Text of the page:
Umami Mart Barware
Mix for Kayoko

By Neyah White
Photos by Travis LoDolce


Well, there is no drink more quintessentially ‘Japanese’ right now than the highball. From crowded, stand-up after-work bars in Tokyo to elegant and sedate members-bars in Kyoto, the simple (but exact!) mix of whisky and water, has become the national drink of choice. There are a few factors involved with this, but the most important line of reasoning is that whisky is cool, whisky highballs go with food, and Japan has a properly mature culture that knows food and drink best enjoyed together.

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The Highball Story

A 19th Century, New York barman named Patrick Gavin Duffy talked about highballs as a Scottish thing. It goes that a Scotsman was prone to asking for cut whisky drinks by ordering it in a tall glass. The thing is, they could use the words ‘cup’, ‘glass’ and ‘bowl’ interchangeably (something to do with the residual celtic vocabulary) and the word ‘high’ for the word ‘tall’. So where we would ask for a ‘tall glass’, the Scottish patron of the past would ask for a ‘high bowl’. Throw in a nice healthy highland brogue and to American ears it becomes a ‘high ball’.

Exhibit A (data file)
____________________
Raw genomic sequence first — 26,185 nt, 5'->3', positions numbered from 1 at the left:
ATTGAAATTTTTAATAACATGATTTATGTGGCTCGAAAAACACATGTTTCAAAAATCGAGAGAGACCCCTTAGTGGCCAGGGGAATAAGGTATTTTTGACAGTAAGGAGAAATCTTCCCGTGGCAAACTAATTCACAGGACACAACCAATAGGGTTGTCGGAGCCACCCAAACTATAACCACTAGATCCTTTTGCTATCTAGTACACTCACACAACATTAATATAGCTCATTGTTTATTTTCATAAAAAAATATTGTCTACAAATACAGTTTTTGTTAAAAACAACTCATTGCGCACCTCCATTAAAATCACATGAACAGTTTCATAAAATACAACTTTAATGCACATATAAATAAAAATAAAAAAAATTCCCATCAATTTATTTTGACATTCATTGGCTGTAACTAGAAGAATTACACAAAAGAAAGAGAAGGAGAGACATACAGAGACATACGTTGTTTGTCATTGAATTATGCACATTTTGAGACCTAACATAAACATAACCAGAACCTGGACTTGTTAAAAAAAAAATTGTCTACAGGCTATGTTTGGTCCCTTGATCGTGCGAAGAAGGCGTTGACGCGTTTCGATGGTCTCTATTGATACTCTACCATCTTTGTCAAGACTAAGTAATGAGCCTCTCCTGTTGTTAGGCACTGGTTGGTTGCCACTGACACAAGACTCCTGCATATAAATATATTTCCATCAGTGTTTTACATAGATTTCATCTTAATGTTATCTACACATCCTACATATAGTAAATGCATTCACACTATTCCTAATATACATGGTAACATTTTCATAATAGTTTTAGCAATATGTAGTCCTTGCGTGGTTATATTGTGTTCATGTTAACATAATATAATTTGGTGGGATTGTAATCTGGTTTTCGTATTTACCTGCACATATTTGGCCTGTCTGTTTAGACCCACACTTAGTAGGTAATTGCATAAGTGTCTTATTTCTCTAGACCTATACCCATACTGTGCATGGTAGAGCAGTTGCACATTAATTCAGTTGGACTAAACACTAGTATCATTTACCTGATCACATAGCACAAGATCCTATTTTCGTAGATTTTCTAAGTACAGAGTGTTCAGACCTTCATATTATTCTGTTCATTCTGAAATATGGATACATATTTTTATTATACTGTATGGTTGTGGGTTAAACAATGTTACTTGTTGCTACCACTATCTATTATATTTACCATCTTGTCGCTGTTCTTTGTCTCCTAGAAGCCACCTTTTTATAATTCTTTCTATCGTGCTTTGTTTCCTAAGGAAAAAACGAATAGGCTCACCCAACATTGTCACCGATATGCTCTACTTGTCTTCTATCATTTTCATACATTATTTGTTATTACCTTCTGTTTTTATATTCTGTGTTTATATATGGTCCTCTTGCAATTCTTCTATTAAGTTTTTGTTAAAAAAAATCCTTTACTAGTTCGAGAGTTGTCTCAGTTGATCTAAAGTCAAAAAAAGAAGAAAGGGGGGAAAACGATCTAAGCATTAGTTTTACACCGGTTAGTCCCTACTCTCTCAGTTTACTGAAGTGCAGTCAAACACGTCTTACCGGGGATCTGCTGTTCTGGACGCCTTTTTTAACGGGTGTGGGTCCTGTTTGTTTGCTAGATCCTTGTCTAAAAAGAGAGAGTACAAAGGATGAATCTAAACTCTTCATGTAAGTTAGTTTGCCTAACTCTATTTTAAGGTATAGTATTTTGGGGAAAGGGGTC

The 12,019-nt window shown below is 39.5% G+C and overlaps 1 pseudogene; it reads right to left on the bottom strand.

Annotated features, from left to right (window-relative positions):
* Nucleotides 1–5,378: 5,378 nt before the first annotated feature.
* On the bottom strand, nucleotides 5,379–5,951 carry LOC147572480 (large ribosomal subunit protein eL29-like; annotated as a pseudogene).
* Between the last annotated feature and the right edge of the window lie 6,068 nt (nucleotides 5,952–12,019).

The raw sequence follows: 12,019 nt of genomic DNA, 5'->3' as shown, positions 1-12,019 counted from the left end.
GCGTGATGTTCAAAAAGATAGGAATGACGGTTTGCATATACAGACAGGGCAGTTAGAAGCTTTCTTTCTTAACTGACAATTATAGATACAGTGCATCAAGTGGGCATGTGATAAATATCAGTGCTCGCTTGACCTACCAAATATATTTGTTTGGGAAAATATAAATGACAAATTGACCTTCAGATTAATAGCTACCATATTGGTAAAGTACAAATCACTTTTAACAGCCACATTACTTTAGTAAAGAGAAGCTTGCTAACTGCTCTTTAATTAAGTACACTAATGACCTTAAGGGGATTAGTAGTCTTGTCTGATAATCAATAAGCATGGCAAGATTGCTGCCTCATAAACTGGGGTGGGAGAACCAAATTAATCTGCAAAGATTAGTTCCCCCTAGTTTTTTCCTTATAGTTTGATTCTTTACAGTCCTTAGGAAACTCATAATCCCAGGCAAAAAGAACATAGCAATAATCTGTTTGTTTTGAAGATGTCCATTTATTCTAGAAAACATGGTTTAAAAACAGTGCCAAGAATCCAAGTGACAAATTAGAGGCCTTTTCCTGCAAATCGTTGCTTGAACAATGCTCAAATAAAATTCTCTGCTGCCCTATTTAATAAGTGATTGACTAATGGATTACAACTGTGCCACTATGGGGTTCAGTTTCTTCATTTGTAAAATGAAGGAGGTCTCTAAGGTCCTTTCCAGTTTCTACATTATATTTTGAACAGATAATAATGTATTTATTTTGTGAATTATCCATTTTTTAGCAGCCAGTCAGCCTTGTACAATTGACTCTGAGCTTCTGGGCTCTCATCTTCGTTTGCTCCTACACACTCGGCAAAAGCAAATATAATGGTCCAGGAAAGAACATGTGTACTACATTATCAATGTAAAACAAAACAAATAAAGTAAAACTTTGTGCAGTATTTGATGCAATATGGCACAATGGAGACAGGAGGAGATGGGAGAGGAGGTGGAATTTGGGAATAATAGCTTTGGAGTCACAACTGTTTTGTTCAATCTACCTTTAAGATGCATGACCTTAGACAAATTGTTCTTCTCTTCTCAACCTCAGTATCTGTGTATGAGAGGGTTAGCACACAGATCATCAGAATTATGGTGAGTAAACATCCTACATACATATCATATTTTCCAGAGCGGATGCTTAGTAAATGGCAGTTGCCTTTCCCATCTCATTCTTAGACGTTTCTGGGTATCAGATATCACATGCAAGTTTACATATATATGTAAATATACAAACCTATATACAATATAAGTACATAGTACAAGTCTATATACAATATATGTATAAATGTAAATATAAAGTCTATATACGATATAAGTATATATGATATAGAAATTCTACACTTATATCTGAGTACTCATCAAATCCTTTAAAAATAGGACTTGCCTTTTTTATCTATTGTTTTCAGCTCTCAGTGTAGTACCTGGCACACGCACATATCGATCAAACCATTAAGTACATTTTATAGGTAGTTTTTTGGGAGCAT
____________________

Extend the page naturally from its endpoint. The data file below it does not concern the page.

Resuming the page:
The highball stuck with us through Prohibition and actually faired pretty well with the influx of bootlegged Canadian whisky and soda water made way for ginger ale. As style of drink it was popular well through the 50’s and 60’s. It was the end of the 60’s, beginning of the 70’s where it faltered, along with most of we now lump together as classic cocktails.

Now that we have re-embraced the Manhattan, the Martini and the Flip, maybe it is time to rediscover the simple understated highball.

*Neyah White is the Brand Ambassador for Yamazaki Whisky.
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1 comment

  • I can actually stir highballs with my mind. Unfortunately, I have to make that goofy gesture and concentrate really hard to pull it off.

    erik.ellestad on

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